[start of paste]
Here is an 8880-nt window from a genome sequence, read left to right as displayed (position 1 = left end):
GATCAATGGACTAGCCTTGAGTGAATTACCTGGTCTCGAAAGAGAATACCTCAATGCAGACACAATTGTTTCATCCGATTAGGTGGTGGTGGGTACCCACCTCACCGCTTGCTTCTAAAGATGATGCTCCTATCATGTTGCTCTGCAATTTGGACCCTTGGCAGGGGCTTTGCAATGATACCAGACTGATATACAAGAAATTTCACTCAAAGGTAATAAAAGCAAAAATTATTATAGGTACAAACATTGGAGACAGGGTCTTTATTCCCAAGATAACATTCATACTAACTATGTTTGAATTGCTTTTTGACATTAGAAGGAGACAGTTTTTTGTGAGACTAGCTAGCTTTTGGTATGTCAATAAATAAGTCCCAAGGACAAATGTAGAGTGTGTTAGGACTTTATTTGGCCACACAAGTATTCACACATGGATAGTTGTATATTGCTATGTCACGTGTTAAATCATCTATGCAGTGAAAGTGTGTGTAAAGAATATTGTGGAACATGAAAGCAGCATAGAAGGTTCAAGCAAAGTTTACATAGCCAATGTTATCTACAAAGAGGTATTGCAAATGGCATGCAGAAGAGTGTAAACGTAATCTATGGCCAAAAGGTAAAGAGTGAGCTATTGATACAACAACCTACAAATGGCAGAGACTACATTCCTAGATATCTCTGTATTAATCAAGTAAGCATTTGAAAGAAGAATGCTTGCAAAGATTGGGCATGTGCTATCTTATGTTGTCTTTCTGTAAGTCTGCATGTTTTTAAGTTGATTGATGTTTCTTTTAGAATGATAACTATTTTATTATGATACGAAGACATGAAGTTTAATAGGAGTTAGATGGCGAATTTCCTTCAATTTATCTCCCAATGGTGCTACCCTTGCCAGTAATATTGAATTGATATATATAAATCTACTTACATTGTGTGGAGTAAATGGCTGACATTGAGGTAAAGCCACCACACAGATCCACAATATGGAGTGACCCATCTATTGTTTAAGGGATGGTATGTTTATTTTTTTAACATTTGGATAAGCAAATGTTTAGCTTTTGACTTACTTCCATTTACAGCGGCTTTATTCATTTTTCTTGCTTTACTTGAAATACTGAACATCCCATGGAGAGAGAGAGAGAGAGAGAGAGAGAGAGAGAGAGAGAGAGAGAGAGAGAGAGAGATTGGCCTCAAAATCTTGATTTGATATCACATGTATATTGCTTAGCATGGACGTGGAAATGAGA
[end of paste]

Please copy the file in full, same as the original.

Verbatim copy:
Here is an 8880-nt window from a genome sequence, read left to right as displayed (position 1 = left end):
GATCAATGGACTAGCCTTGAGTGAATTACCTGGTCTCGAAAGAGAATACCTCAATGCAGACACAATTGTTTCATCCGATTAGGTGGTGGTGGGTACCCACCTCACCGCTTGCTTCTAAAGATGATGCTCCTATCATGTTGCTCTGCAATTTGGACCCTTGGCAGGGGCTTTGCAATGATACCAGACTGATATACAAGAAATTTCACTCAAAGGTAATAAAAGCAAAAATTATTATAGGTACAAACATTGGAGACAGGGTCTTTATTCCCAAGATAACATTCATACTAACTATGTTTGAATTGCTTTTTGACATTAGAAGGAGACAGTTTTTTGTGAGACTAGCTAGCTTTTGGTATGTCAATAAATAAGTCCCAAGGACAAATGTAGAGTGTGTTAGGACTTTATTTGGCCACACAAGTATTCACACATGGATAGTTGTATATTGCTATGTCACGTGTTAAATCATCTATGCAGTGAAAGTGTGTGTAAAGAATATTGTGGAACATGAAAGCAGCATAGAAGGTTCAAGCAAAGTTTACATAGCCAATGTTATCTACAAAGAGGTATTGCAAATGGCATGCAGAAGAGTGTAAACGTAATCTATGGCCAAAAGGTAAAGAGTGAGCTATTGATACAACAACCTACAAATGGCAGAGACTACATTCCTAGATATCTCTGTATTAATCAAGTAAGCATTTGAAAGAAGAATGCTTGCAAAGATTGGGCATGTGCTATCTTATGTTGTCTTTCTGTAAGTCTGCATGTTTTTAAGTTGATTGATGTTTCTTTTAGAATGATAACTATTTTATTATGATACGAAGACATGAAGTTTAATAGGAGTTAGATGGCGAATTTCCTTCAATTTATCTCCCAATGGTGCTACCCTTGCCAGTAATATTGAATTGATATATATAAATCTACTTACATTGTGTGGAGTAAATGGCTGACATTGAGGTAAAGCCACCACACAGATCCACAATATGGAGTGACCCATCTATTGTTTAAGGGATGGTATGTTTATTTTTTTAACATTTGGATAAGCAAATGTTTAGCTTTTGACTTACTTCCATTTACAGCGGCTTTATTCATTTTTCTTGCTTTACTTGAAATACTGAACATCCCATGGAGAGAGAGAGAGAGAGAGAGAGAGAGAGAGAGAGAGAGAGAGAGAGAGAGAGAGATTGGCCTCAAAATCTTGATTTGATATCACATGTATATTGCTTAGCATGGACGTGGAAATGAGA